I now have experience with Cablevision/Optimum, Xfinity/Comcast and TimeWarner Cable (soon to be CharterTimeWarnerCable -- or something like that).
I was very apprehensive when we moved away from Optimum, since Netflix had declared it the second fastest Internet provider in all of the U.S. last year after Google’s Fiber. And switching to Comcast’s Xfinity was giving me heart palpitations because of its general customer service ranking (I believe even the DMV and the IRS rank higher), and the continued verbal clobbering the company has been receiving from MediaPost columnist Bob Garfield.
My experience with Comcast was actually rather positive. I called to make an installation appointment prior to move #1, and was guided through the maze of options by a very helpful sales agent. Choices were made and an appointment date was set. Everything was instantly confirmed in an email.
The day before the installation, I received a courtesy robo-call to reconfirm the appointment. The window was two hours, at the time I had selected. The tech showed up and installed everything as promised, explained everything in great detail, and left us with a fully wired temporary home.
I have to say that I was impressed by the Xfinity speed for Internet in Marietta, Ga. (just north of Atlanta). The TV everywhere apps worked great, too: due to our multiplatform household, we were able to test them on Android, iOs and Chrome across phones, tablets and laptops. I was less impressed with the fact that Fox Sports 2 was replaced by Fox Sports South, which meant I missed a few matches during the group stages of the Women’s World Cup that were shown on FS2. FS/South decided to show rodeos instead. Welcome to the South, I guess.
We recently moved to a small town outside Charlotte, N.C., which is Time Warner Cable country. Comcast bid us a tearful goodbye, and I connected with TWC for service.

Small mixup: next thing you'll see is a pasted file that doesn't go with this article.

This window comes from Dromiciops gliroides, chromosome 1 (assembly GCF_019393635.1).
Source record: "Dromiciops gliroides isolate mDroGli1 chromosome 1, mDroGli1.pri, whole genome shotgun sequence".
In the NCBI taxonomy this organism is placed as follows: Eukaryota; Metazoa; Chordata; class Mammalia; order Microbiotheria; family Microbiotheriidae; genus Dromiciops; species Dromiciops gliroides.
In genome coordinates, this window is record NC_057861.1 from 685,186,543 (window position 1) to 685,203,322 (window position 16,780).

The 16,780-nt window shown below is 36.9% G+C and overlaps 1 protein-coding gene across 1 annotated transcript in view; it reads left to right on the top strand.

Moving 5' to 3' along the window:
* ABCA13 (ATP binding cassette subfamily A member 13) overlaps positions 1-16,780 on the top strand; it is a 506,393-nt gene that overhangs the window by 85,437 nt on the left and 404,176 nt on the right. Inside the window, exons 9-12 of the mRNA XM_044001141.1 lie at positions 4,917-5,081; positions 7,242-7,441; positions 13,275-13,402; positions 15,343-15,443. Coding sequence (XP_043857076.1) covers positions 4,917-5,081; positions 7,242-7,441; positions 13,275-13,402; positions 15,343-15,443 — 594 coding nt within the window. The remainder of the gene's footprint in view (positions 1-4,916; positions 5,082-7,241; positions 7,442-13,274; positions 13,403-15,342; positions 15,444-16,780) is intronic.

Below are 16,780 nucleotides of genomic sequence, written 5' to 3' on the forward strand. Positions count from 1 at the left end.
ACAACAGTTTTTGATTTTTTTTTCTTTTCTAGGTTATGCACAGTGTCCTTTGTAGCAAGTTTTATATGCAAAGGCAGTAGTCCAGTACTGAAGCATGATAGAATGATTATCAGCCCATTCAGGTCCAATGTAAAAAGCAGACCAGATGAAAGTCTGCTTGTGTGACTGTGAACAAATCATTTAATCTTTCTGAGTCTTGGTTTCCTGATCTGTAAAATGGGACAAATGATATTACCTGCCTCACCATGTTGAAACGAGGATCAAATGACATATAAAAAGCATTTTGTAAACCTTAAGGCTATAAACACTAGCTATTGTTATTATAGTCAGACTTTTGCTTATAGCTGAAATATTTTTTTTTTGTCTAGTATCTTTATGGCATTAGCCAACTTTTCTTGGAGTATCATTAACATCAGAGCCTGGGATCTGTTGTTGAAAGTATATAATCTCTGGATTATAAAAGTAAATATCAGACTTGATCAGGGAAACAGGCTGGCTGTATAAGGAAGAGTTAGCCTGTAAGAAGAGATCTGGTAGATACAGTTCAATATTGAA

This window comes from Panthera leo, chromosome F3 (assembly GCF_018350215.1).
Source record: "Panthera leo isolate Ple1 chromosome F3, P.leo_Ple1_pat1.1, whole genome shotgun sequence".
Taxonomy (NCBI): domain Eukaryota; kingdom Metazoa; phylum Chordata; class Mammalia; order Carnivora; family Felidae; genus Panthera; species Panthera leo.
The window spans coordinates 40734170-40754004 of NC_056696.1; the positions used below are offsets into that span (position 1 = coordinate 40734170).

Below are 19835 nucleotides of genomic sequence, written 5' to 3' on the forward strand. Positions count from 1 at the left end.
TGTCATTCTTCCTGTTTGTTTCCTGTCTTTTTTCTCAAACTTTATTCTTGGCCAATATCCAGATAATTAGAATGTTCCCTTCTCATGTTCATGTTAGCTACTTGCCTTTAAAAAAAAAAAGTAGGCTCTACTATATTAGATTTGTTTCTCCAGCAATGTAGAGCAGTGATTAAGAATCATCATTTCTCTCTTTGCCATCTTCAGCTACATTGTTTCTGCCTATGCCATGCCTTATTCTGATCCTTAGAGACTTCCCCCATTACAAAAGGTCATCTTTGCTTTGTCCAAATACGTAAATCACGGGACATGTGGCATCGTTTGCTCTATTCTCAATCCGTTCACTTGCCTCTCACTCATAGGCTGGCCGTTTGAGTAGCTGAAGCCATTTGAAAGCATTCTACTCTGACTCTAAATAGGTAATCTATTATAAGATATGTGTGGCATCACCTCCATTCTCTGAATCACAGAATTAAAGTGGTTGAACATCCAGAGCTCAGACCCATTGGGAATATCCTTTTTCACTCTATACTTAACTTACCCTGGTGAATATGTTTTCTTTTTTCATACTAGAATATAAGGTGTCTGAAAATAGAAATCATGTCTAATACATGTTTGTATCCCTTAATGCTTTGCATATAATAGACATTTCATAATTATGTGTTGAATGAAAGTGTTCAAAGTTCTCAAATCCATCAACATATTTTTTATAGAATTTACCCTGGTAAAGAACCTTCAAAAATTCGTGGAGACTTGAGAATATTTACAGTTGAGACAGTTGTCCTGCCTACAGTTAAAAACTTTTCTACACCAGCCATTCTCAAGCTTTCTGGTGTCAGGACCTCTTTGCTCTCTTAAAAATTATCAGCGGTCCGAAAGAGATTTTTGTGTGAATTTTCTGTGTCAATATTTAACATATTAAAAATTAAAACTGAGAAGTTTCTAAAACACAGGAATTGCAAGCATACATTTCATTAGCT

Again, a very patient and helpful sales agent guided us through the bewildering number of packages and options. In the end, for the Internet speed and bandwidth we needed with a double occupancy home office and a teenage multimedia son, it turned out that a triple play was cheaper then ditching phone service and/or cable service. Apparently the new strategy is to offer the combo significantly cheaper than the individual cost for each service.
So we made an appointment for installation offered in a one-hour window, and various confirmations and reminders were sent. TWC showed up on time and installed everything. And when I say everything, I mean everything, including new toys we had purchased such as a Roku and two Chrome Casts. That 's right, TWC installed devices that ultimately could sap revenue away from the company.
In the end, my worst fears with either provider have been proven wrong. If I compare my cable experience to moving my private healthcare from Connecticut to Georgia to now North Carolina, I can honestly tell you that, as far as I am concerned, cable providers are angels and Aetna Health is worse than the DMV, IRS and a wisdom-tooth extraction combined. And by the way, my DMV experiences across all these moves have actually been great, too.